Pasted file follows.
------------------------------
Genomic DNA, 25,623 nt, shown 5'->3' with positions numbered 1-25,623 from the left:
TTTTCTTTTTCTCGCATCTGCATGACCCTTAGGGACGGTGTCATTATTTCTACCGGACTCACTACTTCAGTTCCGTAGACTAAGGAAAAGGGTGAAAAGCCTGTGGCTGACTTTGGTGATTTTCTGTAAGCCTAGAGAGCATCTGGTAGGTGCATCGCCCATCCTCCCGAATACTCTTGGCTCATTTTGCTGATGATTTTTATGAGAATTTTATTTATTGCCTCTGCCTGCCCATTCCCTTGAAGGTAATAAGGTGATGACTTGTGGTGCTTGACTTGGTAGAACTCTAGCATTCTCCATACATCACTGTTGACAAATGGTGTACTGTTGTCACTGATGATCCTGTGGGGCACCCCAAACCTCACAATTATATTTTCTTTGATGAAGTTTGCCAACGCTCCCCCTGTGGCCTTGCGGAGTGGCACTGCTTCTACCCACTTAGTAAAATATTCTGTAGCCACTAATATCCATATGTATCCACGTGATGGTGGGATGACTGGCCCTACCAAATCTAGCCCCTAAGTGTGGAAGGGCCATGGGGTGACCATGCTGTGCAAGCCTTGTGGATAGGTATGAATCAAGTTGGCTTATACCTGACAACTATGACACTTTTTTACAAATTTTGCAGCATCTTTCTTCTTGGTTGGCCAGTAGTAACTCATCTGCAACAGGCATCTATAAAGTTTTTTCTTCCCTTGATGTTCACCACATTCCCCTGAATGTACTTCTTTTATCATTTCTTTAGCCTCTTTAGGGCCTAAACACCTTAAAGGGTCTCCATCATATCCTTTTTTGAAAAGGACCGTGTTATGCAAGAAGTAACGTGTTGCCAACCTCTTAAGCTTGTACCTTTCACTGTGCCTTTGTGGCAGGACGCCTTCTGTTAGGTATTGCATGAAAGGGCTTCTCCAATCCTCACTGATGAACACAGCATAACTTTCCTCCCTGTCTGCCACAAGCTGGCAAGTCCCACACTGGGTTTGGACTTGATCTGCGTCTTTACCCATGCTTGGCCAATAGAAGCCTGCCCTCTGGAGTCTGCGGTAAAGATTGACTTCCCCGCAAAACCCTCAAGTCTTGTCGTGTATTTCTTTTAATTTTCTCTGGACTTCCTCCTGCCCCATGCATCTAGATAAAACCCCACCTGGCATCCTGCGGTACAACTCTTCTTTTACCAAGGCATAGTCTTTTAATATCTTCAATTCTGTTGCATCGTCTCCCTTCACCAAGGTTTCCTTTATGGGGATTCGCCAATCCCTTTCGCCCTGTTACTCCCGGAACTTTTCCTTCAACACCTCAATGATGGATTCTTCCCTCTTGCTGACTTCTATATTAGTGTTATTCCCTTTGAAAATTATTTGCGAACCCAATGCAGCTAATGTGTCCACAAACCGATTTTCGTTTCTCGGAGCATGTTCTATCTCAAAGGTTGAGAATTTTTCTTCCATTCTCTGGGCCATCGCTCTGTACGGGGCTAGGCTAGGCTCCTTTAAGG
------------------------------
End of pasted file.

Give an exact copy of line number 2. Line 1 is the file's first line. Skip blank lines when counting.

TTTTCTTTTTCTCGCATCTGCATGACCCTTAGGGACGGTGTCATTATTTCTACCGGACTCACTACTTCAGTTCCGTAGACTAAGGAAAAGGGTGAAAAGCCTGTGGCTGACTTTGGTGATTTTCTGTAAGCCTAGAGAGCATCTGGTAGGTGCATCGCCCATCCTCCCGAATACTCTTGGCTCATTTTGCTGATGATTTTTATGAGAATTTTATTTATTGCCTCTGCCTGCCCATTCCCTTGAAGGTAATAAGGTGATGACTTGTGGTGCTTGACTTGGTAGAACTCTAGCATTCTCCATACATCACTGTTGACAAATGGTGTACTGTTGTCACTGATGATCCTGTGGGGCACCCCAAACCTCACAATTATATTTTCTTTGATGAAGTTTGCCAACGCTCCCCCTGTGGCCTTGCGGAGTGGCACTGCTTCTACCCACTTAGTAAAATATTCTGTAGCCACTAATATCCATATGTATCCACGTGATGGTGGGATGACTGGCCCTACCAAATCTAGCCCCTAAGTGTGGAAGGGCCATGGGGTGACCATGCTGTGCAAGCCTTGTGGATAGGTATGAATCAAGTTGGCTTATACCTGACAACTATGACACTTTTTTACAAATTTTGCAGCATCTTTCTTCTTGGTTGGCCAGTAGTAACTCATCTGCAACAGGCATCTATAAAGTTTTTTCTTCCCTTGATGTTCACCACATTCCCCTGAATGTACTTCTTTTATCATTTCTTTAGCCTCTTTAGGGCCTAAACACCTTAAAGGGTCTCCATCATATCCTTTTTTGAAAAGGACCGTGTTATGCAAGAAGTAACGTGTTGCCAACCTCTTAAGCTTGTACCTTTCACTGTGCCTTTGTGGCAGGACGCCTTCTGTTAGGTATTGCATGAAAGGGCTTCTCCAATCCTCACTGATGAACACAGCATAACTTTCCTCCCTGTCTGCCACAAGCTGGCAAGTCCCACACTGGGTTTGGACTTGATCTGCGTCTTTACCCATGCTTGGCCAATAGAAGCCTGCCCTCTGGAGTCTGCGGTAAAGATTGACTTCCCCGCAAAACCCTCAAGTCTTGTCGTGTATTTCTTTTAATTTTCTCTGGACTTCCTCCTGCCCCATGCATCTAGATAAAACCCCACCTGGCATCCTGCGGTACAACTCTTCTTTTACCAAGGCATAGTCTTTTAATATCTTCAATTCTGTTGCATCGTCTCCCTTCACCAAGGTTTCCTTTATGGGGATTCGCCAATCCCTTTCGCCCTGTTACTCCCGGAACTTTTCCTTCAACACCTCAATGATGGATTCTTCCCTCTTGCTGACTTCTATATTAGTGTTATTCCCTTTGAAAATTATTTGCGAACCCAATGCAGCTAATGTGTCCACAAACCGATTTTCGTTTCTCGGAGCATGTTCTATCTCAAAGGTTGAGAATTTTTCTTCCATTCTCTGGGCCATCGCTCTGTACGGGGCTAGGCTAGGCTCCTTTAAGG